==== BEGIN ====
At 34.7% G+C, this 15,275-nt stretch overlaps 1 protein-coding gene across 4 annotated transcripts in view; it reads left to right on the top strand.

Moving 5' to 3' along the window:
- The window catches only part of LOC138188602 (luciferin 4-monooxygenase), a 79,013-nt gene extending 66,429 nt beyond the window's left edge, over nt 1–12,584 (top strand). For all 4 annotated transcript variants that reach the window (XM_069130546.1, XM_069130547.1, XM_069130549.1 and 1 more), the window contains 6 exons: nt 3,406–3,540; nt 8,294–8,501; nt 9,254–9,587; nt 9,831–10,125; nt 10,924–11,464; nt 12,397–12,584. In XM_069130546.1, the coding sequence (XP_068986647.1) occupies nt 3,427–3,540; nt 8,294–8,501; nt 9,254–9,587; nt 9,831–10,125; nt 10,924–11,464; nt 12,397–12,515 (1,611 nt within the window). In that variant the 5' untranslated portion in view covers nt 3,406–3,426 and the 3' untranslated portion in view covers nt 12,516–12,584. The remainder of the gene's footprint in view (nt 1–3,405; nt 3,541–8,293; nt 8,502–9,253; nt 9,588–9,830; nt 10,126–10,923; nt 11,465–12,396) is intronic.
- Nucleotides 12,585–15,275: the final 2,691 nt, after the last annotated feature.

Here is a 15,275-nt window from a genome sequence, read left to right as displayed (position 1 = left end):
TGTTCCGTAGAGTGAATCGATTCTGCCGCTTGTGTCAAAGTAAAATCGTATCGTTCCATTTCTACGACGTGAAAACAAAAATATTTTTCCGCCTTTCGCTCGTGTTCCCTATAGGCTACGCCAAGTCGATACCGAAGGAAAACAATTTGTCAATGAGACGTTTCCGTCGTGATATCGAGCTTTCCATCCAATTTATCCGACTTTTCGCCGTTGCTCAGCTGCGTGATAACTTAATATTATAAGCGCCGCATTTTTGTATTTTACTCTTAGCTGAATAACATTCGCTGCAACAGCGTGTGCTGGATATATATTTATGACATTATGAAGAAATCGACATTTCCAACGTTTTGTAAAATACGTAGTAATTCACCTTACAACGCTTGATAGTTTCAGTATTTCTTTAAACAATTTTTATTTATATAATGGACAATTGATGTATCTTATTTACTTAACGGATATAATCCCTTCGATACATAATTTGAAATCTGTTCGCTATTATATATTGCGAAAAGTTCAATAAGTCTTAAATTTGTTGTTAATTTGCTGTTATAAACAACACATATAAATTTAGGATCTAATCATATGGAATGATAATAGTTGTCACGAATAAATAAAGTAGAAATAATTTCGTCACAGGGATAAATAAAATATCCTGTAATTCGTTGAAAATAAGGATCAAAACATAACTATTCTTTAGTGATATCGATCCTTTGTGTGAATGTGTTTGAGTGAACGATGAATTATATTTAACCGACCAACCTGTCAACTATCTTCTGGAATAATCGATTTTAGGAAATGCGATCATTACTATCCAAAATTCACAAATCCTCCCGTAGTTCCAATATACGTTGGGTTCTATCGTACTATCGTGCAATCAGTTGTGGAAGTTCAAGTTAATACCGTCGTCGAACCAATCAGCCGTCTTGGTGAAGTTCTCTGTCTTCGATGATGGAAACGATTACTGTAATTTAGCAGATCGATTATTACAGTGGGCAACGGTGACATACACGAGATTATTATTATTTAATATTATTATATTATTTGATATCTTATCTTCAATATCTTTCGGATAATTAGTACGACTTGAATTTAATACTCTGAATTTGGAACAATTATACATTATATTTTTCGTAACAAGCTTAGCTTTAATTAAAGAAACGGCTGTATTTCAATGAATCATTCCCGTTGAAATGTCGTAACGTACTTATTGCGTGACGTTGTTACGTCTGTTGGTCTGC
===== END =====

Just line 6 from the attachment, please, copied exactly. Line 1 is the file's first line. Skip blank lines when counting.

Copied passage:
TGTTCCGTAGAGTGAATCGATTCTGCCGCTTGTGTCAAAGTAAAATCGTATCGTTCCATTTCTACGACGTGAAAACAAAAATATTTTTCCGCCTTTCGCTCGTGTTCCCTATAGGCTACGCCAAGTCGATACCGAAGGAAAACAATTTGTCAATGAGACGTTTCCGTCGTGATATCGAGCTTTCCATCCAATTTATCCGACTTTTCGCCGTTGCTCAGCTGCGTGATAACTTAATATTATAAGCGCCGCATTTTTGTATTTTACTCTTAGCTGAATAACATTCGCTGCAACAGCGTGTGCTGGATATATATTTATGACATTATGAAGAAATCGACATTTCCAACGTTTTGTAAAATACGTAGTAATTCACCTTACAACGCTTGATAGTTTCAGTATTTCTTTAAACAATTTTTATTTATATAATGGACAATTGATGTATCTTATTTACTTAACGGATATAATCCCTTCGATACATAATTTGAAATCTGTTCGCTATTATATATTGCGAAAAGTTCAATAAGTCTTAAATTTGTTGTTAATTTGCTGTTATAAACAACACATATAAATTTAGGATCTAATCATATGGAATGATAATAGTTGTCACGAATAAATAAAGTAGAAATAATTTCGTCACAGGGATAAATAAAATATCCTGTAATTCGTTGAAAATAAGGATCAAAACATAACTATTCTTTAGTGATATCGATCCTTTGTGTGAATGTGTTTGAGTGAACGATGAATTATATTTAACCGACCAACCTGTCAACTATCTTCTGGAATAATCGATTTTAGGAAATGCGATCATTACTATCCAAAATTCACAAATCCTCCCGTAGTTCCAATATACGTTGGGTTCTATCGTACTATCGTGCAATCAGTTGTGGAAGTTCAAGTTAATACCGTCGTCGAACCAATCAGCCGTCTTGGTGAAGTTCTCTGTCTTCGATGATGGAAACGATTACTGTAATTTAGCAGATCGATTATTACAGTGGGCAACGGTGACATACACGAGATTATTATTATTTAATATTATTATATTATTTGATATCTTATCTTCAATATCTTTCGGATAATTAGTACGACTTGAATTTAATACTCTGAATTTGGAACAATTATACATTATATTTTTCGTAACAAGCTTAGCTTTAATTAAAGAAACGGCTGTATTTCAATGAATCATTCCCGTTGAAATGTCGTAACGTACTTATTGCGTGACGTTGTTACGTCTGTTGGTCTGC